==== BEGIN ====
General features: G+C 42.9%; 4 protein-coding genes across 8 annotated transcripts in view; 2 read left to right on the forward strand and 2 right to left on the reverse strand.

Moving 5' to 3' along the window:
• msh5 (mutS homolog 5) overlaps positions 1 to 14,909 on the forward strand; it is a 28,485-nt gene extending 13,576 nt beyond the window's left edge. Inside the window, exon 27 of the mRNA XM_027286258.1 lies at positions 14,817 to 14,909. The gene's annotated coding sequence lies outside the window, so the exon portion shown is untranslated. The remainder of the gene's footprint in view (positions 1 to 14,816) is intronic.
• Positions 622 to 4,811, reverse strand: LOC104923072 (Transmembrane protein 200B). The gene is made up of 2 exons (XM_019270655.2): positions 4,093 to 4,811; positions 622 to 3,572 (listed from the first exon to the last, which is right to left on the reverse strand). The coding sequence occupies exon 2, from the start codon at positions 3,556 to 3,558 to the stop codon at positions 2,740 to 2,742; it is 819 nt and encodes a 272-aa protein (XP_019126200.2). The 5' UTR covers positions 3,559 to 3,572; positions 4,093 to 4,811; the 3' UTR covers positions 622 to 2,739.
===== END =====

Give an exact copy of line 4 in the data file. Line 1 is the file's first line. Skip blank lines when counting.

• Positions 622 to 4,811, reverse strand: LOC104923072 (Transmembrane protein 200B). The gene is made up of 2 exons (XM_019270655.2): positions 4,093 to 4,811; positions 622 to 3,572 (listed from the first exon to the last, which is right to left on the reverse strand). The coding sequence occupies exon 2, from the start codon at positions 3,556 to 3,558 to the stop codon at positions 2,740 to 2,742; it is 819 nt and encodes a 272-aa protein (XP_019126200.2). The 5' UTR covers positions 3,559 to 3,572; positions 4,093 to 4,811; the 3' UTR covers positions 622 to 2,739.